Address Department of Ophthalmology, Glostrup Hospital, University of Copenhagen, Denmark. line.kessel@dadlnet.dk  
  Corporate Author Thesis  
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  Language English Summary Language Original Title  
  Series Editor Series Title Abbreviated Series Title  
  Series Volume Series Issue Edition  
  ISSN 0161-8105 ISBN Medium  
  Area Expedition Conference  
  Notes PMID:21886359; PMCID:PMC3157663 Approved no  
  Call Number IDA @ john @ Serial 344  
Permanent link to this record
 

 
Author Reddy, A.B.; O'Neill, J.S. url  doi
openurl 
  Title Healthy clocks, healthy body, healthy mind Type Journal Article
  Year 2010 Publication Trends in Cell Biology Abbreviated Journal Trends Cell Biol  
  Volume 20 Issue 1 Pages 36-44  
  Keywords Aging; Animals; Cell Cycle; *Circadian Rhythm; Humans; Neoplasms/genetics/metabolism; Signal Transduction  
  Abstract Circadian rhythms permeate mammalian biology. They are manifested in the temporal organisation of behavioural, physiological, cellular and neuronal processes. Whereas it has been shown recently that these approximately 24-hour cycles are intrinsic to the cell and persist in vitro, internal synchrony in mammals is largely governed by the hypothalamic suprachiasmatic nuclei that facilitate anticipation of, and adaptation to, the solar cycle. Our timekeeping mechanism is deeply embedded in cell function and is modelled as a network of transcriptional and/or post-translational feedback loops. Concurrent with this, we are beginning to understand how this ancient timekeeper interacts with myriad cell systems, including signal transduction cascades and the cell cycle, and thus impacts on disease. An exemplary area where this knowledge is rapidly expanding and contributing to novel therapies is cancer, where the Period genes have been identified as tumour suppressors. In more complex disorders, where aetiology remains controversial, interactions with the clockwork are only now starting to be appreciated.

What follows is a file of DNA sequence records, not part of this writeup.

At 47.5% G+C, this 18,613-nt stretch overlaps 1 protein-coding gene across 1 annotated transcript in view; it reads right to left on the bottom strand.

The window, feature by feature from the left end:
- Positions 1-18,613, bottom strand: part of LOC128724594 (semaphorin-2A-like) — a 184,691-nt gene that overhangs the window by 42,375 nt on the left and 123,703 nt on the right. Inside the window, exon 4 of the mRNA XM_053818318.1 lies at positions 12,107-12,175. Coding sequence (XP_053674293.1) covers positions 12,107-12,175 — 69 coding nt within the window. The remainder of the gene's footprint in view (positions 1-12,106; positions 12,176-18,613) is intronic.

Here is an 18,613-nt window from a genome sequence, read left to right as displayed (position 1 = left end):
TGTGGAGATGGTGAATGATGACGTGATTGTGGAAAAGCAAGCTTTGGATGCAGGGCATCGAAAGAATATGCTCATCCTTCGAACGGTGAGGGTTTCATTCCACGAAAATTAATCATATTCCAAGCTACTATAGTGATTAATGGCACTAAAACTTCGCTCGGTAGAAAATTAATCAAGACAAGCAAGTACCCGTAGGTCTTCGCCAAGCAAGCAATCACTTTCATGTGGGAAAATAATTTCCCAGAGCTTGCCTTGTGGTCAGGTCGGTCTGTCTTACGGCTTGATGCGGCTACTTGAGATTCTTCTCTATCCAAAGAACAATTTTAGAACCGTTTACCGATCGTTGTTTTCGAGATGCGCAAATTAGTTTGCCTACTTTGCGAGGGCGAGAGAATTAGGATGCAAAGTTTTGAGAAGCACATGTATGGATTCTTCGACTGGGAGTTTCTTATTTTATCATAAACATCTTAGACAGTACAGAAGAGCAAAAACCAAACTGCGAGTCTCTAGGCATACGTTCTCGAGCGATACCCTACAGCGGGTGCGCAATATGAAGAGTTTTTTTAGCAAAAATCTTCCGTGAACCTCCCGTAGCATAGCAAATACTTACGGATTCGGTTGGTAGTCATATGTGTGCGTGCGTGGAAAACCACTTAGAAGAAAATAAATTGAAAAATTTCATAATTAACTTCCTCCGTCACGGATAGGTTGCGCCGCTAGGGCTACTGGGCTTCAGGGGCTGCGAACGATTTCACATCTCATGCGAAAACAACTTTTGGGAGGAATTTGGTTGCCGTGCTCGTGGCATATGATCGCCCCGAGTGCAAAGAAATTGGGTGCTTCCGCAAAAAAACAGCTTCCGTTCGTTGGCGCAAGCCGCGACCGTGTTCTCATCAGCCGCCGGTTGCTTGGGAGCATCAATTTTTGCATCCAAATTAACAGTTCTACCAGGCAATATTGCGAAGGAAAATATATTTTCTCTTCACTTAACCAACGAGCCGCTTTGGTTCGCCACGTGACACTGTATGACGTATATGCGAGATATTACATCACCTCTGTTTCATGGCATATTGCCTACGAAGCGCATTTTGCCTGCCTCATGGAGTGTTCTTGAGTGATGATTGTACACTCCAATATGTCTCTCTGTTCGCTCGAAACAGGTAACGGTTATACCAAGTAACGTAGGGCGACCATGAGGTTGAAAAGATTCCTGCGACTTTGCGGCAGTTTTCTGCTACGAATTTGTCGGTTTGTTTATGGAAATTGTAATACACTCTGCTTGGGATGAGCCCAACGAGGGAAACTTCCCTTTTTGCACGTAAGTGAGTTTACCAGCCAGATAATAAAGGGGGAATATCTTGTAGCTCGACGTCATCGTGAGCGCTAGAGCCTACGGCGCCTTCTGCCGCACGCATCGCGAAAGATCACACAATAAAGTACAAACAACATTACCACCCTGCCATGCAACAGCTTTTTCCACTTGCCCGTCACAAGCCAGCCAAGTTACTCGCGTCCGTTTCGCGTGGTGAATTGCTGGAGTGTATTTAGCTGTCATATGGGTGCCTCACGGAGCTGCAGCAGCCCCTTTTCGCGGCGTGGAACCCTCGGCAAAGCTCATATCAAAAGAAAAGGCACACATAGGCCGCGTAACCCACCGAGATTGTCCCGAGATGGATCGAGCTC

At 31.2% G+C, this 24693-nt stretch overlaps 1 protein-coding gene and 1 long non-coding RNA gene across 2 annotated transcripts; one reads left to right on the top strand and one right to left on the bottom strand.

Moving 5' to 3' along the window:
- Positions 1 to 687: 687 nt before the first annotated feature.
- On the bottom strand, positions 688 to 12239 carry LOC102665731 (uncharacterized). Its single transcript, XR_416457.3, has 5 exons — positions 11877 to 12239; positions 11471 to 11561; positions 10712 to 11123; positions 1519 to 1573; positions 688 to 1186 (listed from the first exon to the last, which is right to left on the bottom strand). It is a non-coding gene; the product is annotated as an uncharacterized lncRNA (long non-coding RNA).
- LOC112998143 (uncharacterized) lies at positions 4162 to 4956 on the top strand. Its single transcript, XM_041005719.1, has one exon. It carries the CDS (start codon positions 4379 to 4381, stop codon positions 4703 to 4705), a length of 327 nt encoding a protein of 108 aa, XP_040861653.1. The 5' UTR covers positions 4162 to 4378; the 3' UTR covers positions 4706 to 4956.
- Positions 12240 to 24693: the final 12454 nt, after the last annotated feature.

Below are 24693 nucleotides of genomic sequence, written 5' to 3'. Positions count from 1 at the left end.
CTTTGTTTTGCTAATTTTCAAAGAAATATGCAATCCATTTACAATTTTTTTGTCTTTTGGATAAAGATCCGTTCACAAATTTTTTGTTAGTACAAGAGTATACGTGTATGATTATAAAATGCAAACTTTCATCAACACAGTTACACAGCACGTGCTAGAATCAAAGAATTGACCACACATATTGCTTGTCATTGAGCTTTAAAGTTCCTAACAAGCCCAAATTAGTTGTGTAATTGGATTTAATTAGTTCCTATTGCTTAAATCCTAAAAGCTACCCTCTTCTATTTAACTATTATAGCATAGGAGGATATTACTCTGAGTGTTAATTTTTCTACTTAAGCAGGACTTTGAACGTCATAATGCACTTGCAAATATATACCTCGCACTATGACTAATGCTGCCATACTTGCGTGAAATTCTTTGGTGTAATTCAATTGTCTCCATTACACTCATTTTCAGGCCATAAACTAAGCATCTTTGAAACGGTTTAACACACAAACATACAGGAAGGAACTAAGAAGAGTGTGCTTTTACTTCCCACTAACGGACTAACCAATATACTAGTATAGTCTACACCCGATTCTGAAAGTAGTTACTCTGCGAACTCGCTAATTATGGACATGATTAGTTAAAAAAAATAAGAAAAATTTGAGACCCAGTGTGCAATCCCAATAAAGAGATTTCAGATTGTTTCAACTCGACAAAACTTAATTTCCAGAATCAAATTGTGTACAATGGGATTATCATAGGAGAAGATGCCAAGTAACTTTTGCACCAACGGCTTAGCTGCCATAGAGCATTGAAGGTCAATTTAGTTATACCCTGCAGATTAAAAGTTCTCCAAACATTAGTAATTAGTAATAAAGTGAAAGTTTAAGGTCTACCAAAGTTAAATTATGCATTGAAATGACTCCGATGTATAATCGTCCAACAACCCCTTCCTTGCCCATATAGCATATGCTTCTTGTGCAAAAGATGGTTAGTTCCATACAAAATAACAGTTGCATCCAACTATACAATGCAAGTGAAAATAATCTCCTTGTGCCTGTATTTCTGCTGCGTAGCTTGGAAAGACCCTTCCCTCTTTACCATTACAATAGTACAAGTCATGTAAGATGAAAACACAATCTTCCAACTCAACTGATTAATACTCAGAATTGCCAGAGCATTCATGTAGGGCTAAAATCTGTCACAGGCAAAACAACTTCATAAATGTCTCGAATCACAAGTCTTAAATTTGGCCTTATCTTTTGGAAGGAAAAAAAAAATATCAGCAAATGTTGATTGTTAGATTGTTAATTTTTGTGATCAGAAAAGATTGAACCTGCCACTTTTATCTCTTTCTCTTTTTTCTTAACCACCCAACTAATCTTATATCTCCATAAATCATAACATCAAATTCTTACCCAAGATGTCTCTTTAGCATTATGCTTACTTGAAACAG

Address Department of Clinical Neurosciences, University of Cambridge Metabolic Research Laboratories, Institute of Metabolic Science, Cambridge CB2 OQQ, UK. abr20@cam.ac.uk  
  Corporate Author Thesis  
  Publisher Place of Publication Editor  
  Language English Summary Language Original Title  
  Series Editor Series Title Abbreviated Series Title  
  Series Volume Series Issue Edition